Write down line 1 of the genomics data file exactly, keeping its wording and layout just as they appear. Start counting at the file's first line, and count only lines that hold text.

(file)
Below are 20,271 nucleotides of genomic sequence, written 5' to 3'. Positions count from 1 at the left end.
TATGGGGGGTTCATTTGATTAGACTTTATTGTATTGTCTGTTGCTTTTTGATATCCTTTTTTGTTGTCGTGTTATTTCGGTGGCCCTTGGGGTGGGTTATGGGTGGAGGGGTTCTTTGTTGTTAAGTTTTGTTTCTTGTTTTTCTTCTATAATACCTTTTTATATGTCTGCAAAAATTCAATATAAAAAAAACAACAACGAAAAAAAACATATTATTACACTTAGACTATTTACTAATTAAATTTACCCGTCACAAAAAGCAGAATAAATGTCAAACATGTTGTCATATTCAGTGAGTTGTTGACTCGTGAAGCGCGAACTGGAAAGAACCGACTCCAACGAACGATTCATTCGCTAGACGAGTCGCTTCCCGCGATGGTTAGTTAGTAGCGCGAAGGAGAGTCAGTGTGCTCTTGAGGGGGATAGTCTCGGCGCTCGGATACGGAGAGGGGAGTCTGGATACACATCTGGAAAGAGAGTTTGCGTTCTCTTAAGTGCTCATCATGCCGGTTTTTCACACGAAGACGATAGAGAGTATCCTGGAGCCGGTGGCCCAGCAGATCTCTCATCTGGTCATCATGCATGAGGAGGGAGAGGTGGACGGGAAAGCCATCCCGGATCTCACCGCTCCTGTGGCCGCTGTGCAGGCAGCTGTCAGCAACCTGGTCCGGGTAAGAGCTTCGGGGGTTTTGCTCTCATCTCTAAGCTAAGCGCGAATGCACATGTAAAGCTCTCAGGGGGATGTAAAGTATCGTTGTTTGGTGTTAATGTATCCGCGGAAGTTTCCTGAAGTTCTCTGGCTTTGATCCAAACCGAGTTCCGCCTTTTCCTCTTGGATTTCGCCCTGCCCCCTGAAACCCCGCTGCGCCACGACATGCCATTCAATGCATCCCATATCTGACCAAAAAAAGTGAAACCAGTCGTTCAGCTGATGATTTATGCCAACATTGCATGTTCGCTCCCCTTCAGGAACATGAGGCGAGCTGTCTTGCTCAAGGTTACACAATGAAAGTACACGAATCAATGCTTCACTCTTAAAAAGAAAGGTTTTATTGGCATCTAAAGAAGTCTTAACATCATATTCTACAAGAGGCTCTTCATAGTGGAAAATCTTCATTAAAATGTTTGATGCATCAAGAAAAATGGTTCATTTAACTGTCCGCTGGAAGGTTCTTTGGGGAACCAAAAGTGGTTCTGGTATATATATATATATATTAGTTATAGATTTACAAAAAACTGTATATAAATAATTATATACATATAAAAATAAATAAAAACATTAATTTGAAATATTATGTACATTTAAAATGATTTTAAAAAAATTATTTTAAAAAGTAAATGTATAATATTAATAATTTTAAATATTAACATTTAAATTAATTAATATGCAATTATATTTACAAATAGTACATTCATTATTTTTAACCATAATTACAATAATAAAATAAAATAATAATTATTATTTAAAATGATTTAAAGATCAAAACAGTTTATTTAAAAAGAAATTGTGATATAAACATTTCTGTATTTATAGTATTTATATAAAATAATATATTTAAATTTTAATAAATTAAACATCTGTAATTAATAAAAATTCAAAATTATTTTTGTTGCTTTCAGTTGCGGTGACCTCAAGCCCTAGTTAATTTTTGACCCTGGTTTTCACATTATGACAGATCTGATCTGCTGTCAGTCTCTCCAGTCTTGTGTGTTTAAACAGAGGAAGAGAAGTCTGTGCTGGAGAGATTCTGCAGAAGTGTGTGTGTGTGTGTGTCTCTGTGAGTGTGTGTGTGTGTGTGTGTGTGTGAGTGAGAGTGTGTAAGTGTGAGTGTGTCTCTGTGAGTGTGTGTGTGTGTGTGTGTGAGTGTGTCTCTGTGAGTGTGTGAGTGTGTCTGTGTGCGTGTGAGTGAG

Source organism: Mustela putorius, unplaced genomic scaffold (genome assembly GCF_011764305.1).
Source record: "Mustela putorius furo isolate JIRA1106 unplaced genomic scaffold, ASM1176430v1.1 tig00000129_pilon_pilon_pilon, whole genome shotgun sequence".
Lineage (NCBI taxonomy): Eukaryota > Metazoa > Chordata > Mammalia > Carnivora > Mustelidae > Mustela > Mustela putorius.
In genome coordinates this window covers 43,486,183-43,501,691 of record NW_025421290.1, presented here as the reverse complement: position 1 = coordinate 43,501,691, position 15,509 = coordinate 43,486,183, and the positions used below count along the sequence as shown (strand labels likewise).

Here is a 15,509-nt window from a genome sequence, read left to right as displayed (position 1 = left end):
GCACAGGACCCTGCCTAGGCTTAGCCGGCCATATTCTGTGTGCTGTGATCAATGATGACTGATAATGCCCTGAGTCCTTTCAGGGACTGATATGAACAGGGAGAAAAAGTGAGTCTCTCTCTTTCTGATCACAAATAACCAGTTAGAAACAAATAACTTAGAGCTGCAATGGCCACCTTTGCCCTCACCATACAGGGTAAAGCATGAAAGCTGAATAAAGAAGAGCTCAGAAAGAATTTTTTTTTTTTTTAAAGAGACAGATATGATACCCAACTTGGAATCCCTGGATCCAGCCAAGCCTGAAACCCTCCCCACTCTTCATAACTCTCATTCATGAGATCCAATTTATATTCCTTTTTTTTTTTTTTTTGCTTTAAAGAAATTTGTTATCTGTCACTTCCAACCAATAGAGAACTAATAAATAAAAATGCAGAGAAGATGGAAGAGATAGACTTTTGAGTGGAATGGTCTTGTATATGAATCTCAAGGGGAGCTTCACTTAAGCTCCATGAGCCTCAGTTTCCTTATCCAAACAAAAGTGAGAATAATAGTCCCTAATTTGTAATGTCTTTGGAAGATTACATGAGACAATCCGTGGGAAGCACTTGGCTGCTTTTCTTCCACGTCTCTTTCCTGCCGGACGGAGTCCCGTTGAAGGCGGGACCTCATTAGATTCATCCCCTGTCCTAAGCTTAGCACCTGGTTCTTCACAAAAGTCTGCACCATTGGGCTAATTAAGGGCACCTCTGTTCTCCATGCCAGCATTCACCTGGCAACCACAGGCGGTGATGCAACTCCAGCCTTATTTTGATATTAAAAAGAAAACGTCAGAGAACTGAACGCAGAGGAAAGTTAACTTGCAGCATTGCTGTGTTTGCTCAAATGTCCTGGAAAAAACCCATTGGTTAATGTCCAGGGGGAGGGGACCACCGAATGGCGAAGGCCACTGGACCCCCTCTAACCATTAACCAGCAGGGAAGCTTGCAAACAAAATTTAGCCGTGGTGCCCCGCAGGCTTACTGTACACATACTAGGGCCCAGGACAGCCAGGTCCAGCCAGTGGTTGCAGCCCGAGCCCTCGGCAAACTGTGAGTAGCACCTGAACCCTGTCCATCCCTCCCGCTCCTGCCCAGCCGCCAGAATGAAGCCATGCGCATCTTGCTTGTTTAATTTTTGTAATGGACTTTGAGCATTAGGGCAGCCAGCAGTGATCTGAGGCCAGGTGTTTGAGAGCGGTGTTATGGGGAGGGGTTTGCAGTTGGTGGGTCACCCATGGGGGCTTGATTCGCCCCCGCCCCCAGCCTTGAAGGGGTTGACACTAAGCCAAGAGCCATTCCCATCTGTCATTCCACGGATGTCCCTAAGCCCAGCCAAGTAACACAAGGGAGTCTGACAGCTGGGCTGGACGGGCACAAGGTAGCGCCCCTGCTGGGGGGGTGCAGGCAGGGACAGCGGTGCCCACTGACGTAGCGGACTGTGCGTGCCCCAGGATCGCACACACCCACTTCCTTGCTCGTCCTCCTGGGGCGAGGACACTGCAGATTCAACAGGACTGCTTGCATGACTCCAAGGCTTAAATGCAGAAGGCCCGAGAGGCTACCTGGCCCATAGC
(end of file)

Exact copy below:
Below are 20,271 nucleotides of genomic sequence, written 5' to 3'. Positions count from 1 at the left end.